The Vancouver Police Department, RCMP, BC Ambulance Service, Provincial Health Services Authority, Vancouver Coastal Health, Fraser Health, BC Centre for Disease Control and BC Coroners Service have joined forces to raise awareness and provide education on the dangers of fentanyl.
A synthetic narcotic that is 50-100 times more toxic than other narcotics, fentanyl is usually prescribed in the form of a patch to control severe pain and the dose must be carefully monitored to avoid accidental overdose. Illicit fentanyl has been showing up in liquid, powder and pill form, and can be masked in virtually any consumable product. This makes it particularly high risk for people who have never used narcotics, or for people who may mistakenly use fentanyl thinking it is something else. These users are in danger of dying, even on their first use of fentanyl.
“In the Vancouver Coastal Health region, the majority of people dying from using fentanyl are not using injection drugs. They are mostly recreational drug users who are snorting or smoking drugs,” says Dr. Mark Lysyshyn, Medical Health Officer, Vancouver Coastal Health.
Over the past three years there has been a progressive, province-wide increase in the number of illicit drug overdose deaths in which fentanyl was detected, either alone or in combination with other drugs. BC Coroners Service reports that there were over 300 illicit drug overdose deaths in 2014. Preliminary data suggests that fentanyl was detected in approximately one quarter of these deaths, as compared to 5% of deaths in 2012.
“The number of fentanyl-detected deaths throughout the province has increased drastically over the past few years. The goal of this collaborative, multi-agency effort is to raise awareness and provide education about the dangers of fentanyl, to emphasize the importance of being drug smart, and to hopefully minimize death and injury from this high risk behavior,” says Dr. Eleni Galanis, Interim Medical Director, Communicable Disease Prevention and Control Services, BC Centre for Disease Control.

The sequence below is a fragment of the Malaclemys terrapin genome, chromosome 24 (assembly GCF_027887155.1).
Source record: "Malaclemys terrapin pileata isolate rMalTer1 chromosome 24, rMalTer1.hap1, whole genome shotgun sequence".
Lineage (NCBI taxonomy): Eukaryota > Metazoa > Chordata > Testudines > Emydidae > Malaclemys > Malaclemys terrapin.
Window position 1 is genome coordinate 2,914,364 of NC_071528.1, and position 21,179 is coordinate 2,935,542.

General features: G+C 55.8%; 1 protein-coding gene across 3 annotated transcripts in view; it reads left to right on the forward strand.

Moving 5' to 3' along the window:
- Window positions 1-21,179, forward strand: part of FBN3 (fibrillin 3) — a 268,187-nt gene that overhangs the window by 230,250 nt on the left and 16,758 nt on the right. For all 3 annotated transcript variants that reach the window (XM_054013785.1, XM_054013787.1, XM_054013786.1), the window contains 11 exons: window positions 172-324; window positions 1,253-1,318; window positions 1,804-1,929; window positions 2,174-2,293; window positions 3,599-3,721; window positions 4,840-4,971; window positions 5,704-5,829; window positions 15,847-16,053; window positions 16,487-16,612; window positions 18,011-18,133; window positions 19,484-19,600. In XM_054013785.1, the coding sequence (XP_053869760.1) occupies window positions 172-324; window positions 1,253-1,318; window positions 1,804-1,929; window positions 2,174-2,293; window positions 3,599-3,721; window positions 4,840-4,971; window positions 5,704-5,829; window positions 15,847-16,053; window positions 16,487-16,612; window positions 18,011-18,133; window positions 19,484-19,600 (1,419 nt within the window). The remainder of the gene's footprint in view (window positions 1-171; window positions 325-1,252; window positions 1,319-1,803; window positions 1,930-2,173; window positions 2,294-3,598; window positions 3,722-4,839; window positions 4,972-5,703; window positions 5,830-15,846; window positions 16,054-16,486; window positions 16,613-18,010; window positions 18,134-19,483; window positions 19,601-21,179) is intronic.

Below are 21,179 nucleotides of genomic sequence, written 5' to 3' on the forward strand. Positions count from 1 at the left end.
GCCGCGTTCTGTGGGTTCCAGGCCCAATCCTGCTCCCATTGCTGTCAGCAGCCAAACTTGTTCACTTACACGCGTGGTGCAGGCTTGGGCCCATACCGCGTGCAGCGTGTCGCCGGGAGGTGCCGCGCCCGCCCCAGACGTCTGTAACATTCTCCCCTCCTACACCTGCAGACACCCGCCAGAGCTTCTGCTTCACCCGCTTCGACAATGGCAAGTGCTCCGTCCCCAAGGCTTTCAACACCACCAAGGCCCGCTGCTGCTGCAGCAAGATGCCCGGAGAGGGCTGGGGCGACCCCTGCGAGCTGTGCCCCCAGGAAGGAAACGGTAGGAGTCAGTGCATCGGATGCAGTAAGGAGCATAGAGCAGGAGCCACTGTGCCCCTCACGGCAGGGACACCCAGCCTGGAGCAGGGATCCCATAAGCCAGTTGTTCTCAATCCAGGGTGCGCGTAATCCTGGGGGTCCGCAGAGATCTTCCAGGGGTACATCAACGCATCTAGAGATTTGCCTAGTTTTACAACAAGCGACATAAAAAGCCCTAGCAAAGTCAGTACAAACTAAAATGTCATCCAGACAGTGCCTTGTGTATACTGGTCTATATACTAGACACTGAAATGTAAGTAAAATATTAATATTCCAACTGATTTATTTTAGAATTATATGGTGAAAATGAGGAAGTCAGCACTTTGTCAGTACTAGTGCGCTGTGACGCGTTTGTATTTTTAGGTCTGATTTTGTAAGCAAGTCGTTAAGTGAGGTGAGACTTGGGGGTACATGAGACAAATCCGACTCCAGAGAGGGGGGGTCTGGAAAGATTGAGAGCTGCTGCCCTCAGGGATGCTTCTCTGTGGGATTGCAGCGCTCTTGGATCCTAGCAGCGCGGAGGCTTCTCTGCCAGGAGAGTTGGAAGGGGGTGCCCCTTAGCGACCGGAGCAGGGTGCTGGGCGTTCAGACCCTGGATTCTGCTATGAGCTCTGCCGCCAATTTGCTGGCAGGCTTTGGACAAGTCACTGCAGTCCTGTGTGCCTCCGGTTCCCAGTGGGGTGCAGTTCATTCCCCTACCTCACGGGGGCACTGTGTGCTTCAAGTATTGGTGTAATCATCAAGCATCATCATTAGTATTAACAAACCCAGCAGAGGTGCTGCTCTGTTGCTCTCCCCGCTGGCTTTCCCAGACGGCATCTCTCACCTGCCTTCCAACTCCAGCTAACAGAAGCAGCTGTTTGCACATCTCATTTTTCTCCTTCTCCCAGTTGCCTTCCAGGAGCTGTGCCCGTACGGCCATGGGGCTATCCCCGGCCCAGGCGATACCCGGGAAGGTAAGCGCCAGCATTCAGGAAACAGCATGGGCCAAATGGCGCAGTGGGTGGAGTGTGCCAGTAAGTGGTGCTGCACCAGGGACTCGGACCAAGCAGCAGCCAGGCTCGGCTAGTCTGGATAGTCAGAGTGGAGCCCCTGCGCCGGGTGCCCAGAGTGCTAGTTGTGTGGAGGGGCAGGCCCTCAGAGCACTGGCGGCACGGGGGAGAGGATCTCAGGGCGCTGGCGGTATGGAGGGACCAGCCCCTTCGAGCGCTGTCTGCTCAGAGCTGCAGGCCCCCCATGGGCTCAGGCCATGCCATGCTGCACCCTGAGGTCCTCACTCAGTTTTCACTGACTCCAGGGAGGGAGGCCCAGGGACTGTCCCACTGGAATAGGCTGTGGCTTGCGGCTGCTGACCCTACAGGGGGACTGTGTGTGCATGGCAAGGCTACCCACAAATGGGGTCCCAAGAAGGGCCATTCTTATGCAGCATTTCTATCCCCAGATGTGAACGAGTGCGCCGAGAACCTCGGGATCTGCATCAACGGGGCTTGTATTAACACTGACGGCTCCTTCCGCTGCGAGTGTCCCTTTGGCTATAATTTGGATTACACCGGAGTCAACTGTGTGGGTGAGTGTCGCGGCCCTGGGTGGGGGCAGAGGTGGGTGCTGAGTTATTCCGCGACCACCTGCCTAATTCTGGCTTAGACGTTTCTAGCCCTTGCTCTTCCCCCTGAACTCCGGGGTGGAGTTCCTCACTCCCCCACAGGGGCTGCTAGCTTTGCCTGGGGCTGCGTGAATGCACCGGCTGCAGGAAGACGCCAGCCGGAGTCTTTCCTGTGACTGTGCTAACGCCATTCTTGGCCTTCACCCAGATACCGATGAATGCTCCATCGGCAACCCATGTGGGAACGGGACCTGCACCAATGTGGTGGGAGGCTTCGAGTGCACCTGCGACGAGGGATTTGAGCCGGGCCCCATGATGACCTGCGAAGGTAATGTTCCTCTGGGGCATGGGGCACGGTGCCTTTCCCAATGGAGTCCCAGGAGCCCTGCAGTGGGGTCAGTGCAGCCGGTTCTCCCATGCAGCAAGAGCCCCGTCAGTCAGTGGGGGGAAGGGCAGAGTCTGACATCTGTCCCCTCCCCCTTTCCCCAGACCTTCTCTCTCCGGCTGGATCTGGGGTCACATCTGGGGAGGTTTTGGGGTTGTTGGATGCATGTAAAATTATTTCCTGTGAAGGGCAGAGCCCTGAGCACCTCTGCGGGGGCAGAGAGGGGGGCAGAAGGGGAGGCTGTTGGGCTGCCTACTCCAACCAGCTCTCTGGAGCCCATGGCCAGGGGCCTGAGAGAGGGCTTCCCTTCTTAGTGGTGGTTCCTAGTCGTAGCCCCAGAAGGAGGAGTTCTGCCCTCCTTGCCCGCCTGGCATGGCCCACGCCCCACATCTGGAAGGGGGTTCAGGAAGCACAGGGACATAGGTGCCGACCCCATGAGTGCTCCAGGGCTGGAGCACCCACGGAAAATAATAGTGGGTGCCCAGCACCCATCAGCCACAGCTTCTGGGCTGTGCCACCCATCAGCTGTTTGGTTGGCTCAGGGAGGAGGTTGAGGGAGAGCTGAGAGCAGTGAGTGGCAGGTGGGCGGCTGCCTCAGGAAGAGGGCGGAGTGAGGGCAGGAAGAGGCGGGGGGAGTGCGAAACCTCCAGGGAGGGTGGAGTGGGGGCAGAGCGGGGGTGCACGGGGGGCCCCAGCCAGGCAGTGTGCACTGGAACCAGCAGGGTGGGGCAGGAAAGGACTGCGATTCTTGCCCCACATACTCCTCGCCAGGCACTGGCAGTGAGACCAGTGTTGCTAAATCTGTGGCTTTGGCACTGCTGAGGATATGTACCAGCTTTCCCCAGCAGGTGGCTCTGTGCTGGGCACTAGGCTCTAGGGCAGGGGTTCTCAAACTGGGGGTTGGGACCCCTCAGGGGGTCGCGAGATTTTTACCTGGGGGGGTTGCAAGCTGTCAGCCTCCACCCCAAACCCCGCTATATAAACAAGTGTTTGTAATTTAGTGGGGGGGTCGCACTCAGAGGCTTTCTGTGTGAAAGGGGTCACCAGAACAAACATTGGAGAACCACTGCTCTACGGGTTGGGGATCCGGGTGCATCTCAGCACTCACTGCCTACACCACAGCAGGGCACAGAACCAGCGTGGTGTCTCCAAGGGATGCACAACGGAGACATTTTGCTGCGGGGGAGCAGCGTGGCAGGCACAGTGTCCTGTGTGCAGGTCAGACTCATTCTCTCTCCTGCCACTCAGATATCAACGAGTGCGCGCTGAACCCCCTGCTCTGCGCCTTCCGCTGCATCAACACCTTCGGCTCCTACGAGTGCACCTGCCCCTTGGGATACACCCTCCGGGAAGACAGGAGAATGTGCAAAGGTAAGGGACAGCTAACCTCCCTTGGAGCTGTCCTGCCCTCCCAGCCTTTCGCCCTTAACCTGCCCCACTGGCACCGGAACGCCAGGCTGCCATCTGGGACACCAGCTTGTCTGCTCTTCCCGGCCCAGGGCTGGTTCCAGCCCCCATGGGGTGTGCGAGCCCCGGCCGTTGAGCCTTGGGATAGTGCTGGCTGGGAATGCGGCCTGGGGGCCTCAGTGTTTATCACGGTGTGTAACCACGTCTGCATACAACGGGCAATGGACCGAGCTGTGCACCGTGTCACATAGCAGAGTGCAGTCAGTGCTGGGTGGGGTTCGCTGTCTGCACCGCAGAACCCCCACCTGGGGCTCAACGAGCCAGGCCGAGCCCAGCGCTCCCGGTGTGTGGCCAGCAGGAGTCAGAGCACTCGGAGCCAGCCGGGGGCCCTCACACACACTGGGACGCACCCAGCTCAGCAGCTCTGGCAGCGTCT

The overdoses are occurring in drug users from all segments of society. Vancouver, Nanaimo, Surrey, Maple Ridge, Prince George, Langley and Fort St. John are the main urban centres with the largest number of fentanyl-detected deaths.
Given the spike in overdose deaths, police and health authorities believe there is an increased amount of fentanyl in circulation, and are warning those who use these drugs, even on a recreational basis, of the increased danger, especially as they may be unaware of what they are taking.
Fentanyl does not discriminate.
“Know your source? Be drug smart.”
What does a fentanyl overdose look like?
Early signs of a fentanyl overdose include:
- severe sleepiness
- slow heartbeat
- trouble breathing, or slow, shallow breathing or snoring
- cold, clammy skin
- trouble walking or talking
If any of these signs are observed in someone who is known to, or suspected of, taking a narcotic or other drug, call 9-1-1 immediately.
What advice do you have for people who may have unknowingly taken drugs containing fentanyl?
While we advise against the use of illicit drugs, people who do use these drugs should be sure to:
- don’t use alone
- start with a small amount
- not mix substances, including alcohol, as it increases overdose risk
- call 9-1-1 right away if someone overdoses
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